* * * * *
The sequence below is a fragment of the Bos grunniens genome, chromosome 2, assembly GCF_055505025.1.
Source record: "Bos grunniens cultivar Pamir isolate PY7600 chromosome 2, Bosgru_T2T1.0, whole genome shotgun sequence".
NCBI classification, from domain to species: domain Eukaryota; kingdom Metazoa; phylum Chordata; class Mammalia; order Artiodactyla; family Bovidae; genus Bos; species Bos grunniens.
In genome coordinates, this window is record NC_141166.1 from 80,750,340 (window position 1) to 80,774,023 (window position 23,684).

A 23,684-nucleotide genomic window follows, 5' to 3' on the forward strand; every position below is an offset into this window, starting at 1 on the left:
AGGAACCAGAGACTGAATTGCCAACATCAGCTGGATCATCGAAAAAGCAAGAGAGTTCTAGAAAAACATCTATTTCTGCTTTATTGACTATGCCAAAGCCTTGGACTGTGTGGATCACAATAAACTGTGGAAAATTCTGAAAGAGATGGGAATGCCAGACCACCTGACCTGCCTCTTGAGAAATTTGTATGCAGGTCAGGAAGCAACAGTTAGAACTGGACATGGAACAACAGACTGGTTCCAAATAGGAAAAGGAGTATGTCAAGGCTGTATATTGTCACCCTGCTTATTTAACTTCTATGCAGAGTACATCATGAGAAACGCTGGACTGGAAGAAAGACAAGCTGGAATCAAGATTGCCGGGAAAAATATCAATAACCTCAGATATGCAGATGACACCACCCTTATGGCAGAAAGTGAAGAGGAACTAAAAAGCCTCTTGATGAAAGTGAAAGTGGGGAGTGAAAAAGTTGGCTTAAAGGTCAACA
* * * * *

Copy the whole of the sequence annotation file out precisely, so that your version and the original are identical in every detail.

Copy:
The sequence below is a fragment of the Bos grunniens genome, chromosome 2, assembly GCF_055505025.1.
Source record: "Bos grunniens cultivar Pamir isolate PY7600 chromosome 2, Bosgru_T2T1.0, whole genome shotgun sequence".
NCBI classification, from domain to species: domain Eukaryota; kingdom Metazoa; phylum Chordata; class Mammalia; order Artiodactyla; family Bovidae; genus Bos; species Bos grunniens.
In genome coordinates, this window is record NC_141166.1 from 80,750,340 (window position 1) to 80,774,023 (window position 23,684).

A 23,684-nucleotide genomic window follows, 5' to 3' on the forward strand; every position below is an offset into this window, starting at 1 on the left:
AGGAACCAGAGACTGAATTGCCAACATCAGCTGGATCATCGAAAAAGCAAGAGAGTTCTAGAAAAACATCTATTTCTGCTTTATTGACTATGCCAAAGCCTTGGACTGTGTGGATCACAATAAACTGTGGAAAATTCTGAAAGAGATGGGAATGCCAGACCACCTGACCTGCCTCTTGAGAAATTTGTATGCAGGTCAGGAAGCAACAGTTAGAACTGGACATGGAACAACAGACTGGTTCCAAATAGGAAAAGGAGTATGTCAAGGCTGTATATTGTCACCCTGCTTATTTAACTTCTATGCAGAGTACATCATGAGAAACGCTGGACTGGAAGAAAGACAAGCTGGAATCAAGATTGCCGGGAAAAATATCAATAACCTCAGATATGCAGATGACACCACCCTTATGGCAGAAAGTGAAGAGGAACTAAAAAGCCTCTTGATGAAAGTGAAAGTGGGGAGTGAAAAAGTTGGCTTAAAGGTCAACA